Why I Like Go

I visited with PagerDuty yesterday for a little Friday beer and pizza. While there I got started talking about Go. I was asked by their CEO, why I liked it. Several other people have asked me the same question recently, so I figured it was worth posting.

I visited with PagerDuty yesterday for a little Friday beer and pizza. While there I got started talking about Go. I was asked by Alex, their CEO, why I liked it. Several other people have asked me the same question recently, so I figured it was worth posting.

Goroutines

The first 12 of Go’s concurrency story. Lightweight, concurrent function execution. You can spawn tons of these if needed and the Go runtime multiplexes them onto the configured number of CPUs/Threads as needed. They start with a super small stack that can grow (and shrink) via dynamic allocation (and freeing). They are as simple as go f(x), where f() is a function.

Channels

The other 12 of Go’s concurrency story. Channels are a typed conduit used to send and receive values. These are used to pass values to and from Goroutines for processing. They are, by default unbuffered, meaning synchronous and blocking. They can also be buffered, allowing values to queue up inside of them for processing. Multiple go routines can read/write to them at the same time w/o having to take locks. Go also has primitives for reading from multiple channels simultaneously via the select statement.

Compiled

Go compiles your program into a static binary. Yep, you read that correctly: a static binary. This makes deployment really simple, just copy over the binary. No bundler, no virtualenv, etc. All of that is handled at compile time. This simplifies deployment greatly.

Runtime

Go is a complied language, but still has a runtime. It handles all of the details of mallocing memory for you, allocating/deallocating space for variables, etc. Memory used by variables lasts as long as the variables are referenced, which is usually the scope of a function. Go has a garbage collector.

Pass By Value

Everything is passed by value, but there are pointers. It’s just that the value of a pointer is a memory location, so it acts as pass by reference. This means that, by default, there is no shared state between functions. But, you can pass a pointer if you desire/need it for performance/memory utilization reasons. Go does the right thing by default, but doesn’t shackle you. Oh, and there isn’t any pointer math, so you won’t screw yourself with it.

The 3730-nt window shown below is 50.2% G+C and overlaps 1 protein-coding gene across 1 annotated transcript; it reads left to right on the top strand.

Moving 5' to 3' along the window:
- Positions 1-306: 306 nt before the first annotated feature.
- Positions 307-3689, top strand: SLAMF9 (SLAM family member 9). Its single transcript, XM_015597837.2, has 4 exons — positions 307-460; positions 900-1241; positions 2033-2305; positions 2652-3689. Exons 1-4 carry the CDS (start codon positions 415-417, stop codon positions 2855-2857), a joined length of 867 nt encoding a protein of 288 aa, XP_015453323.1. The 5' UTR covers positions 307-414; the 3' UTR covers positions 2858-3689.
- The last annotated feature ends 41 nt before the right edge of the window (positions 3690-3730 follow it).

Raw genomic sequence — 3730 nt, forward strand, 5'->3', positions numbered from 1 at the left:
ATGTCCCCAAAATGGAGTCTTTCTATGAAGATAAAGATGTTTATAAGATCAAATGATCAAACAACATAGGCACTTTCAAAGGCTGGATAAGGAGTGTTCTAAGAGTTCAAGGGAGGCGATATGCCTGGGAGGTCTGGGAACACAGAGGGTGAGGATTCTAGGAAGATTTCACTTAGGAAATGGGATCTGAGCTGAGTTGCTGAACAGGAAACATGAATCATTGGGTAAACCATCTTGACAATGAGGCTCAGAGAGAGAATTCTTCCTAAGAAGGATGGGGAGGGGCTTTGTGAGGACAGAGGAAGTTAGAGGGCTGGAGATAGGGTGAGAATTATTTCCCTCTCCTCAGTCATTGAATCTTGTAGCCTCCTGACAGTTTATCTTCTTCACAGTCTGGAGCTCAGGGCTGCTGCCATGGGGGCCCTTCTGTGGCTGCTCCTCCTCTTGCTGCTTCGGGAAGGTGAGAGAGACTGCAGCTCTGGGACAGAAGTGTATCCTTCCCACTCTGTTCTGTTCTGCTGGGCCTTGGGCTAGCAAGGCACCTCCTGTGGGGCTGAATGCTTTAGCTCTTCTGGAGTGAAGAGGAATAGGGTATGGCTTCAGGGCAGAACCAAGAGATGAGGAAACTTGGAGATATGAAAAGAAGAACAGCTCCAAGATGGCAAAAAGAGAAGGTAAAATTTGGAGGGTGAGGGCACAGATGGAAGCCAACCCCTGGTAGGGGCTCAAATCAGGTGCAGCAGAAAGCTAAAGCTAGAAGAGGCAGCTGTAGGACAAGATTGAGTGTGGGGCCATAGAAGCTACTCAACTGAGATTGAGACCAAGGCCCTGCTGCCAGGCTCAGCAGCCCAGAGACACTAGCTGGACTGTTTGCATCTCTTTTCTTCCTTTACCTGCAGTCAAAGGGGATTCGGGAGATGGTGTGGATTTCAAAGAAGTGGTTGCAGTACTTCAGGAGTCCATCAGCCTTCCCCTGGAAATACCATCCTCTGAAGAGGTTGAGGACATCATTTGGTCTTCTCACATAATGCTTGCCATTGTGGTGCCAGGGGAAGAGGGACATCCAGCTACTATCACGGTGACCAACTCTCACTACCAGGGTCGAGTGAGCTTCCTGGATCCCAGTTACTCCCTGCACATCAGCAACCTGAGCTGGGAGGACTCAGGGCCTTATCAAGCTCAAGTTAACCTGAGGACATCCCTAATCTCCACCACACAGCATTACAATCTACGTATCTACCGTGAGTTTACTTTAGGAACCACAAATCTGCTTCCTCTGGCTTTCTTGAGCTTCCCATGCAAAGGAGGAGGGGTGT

As pointed out on HN, you can do pointer math with the “unsafe” package and unsafe.Pointer.

Type System

Go has structs and interfaces. Go’s structs can have methods associated with them. Structs can be anonymously included in other structs to make the inside struct’s variables/methods available as part of the enclosting struct. Interfaces are sets of method signatures. Structs implement an interface by implementing the methods described by the interface definition. Functions can receive values by interface, like so. The compiler checks all of this at compile time.

Package System

Or lack there of. Since Go compiles everything statically, you don’t have to worry about packages at runtime. But how do you include libraries into your code? Simply by importing them via url, like so: import "github.com/bmizerany/pq". Go’s tooling knows how to look that up and clone the repo. Also works with Mercurial, Bazaar & Subversion.

Anonymous Functions & Closures

Go supports anonymous functions that can form closures. These functions can then be passed around and retain the environment under which they were created, like so. This can be super powerful when combined with channels and go rountines.

Built in profiling

It supports pprof as part of the standard library. And with a very small bit of work, you can access profiling info via a http interface.

Defer

Ever forget to close a file descriptor or free some memory? So have the designers of Go. The reason for this is that you usually have to perform those actions far away from where the resources were opened/allocated. Go solves this problem with the defer statement. Each defer statement pushes a function/expression onto a stack that get’s executed in LIFO order after the enclosing function returns. This makes cleanup really easy, after opened a file, just defer file.Close().

Comprehensive Standard Library

Go’s standard library is pretty comprehensive.

It’s Fast

Go compiles down to native code and it does it fast. Usually in just a few seconds.

Comprehensive Tooling Out Of The Box

Go do a go --help. Some of my favorites: go fmt, go doc, go fix go get go tool pprof & go test.

Straight Forward Testing

Super straight foward, no magic.

Simple C Interface

By using build directives you can integrate with C libraries really easily.

Straight Forward Syntax / Standard Formatting

The syntax is pretty simple, C like w/o all the crazy of C. But what’s really nice is go fmt, which re-writes your code into the Go standard format. No more arguments over coding style!

Issues

With all of that said, it’s not perfect…

Runtime

Go’s runtime is not super tuned yet. By comparison the JVM has had over 18 years of development history behind it. But, for a 1.0.X runtime & language, Go is pretty damn good.

Garbage Collector

Go programs can malloc a lot of ram at times, even when the program itself isn’t using much. Most of this shows up as VIRT though, so most linux systems just won’t care.

1 CPU by default

This is going to change over time, but the runtime will, by default, use only one CPU.

Edward Muller

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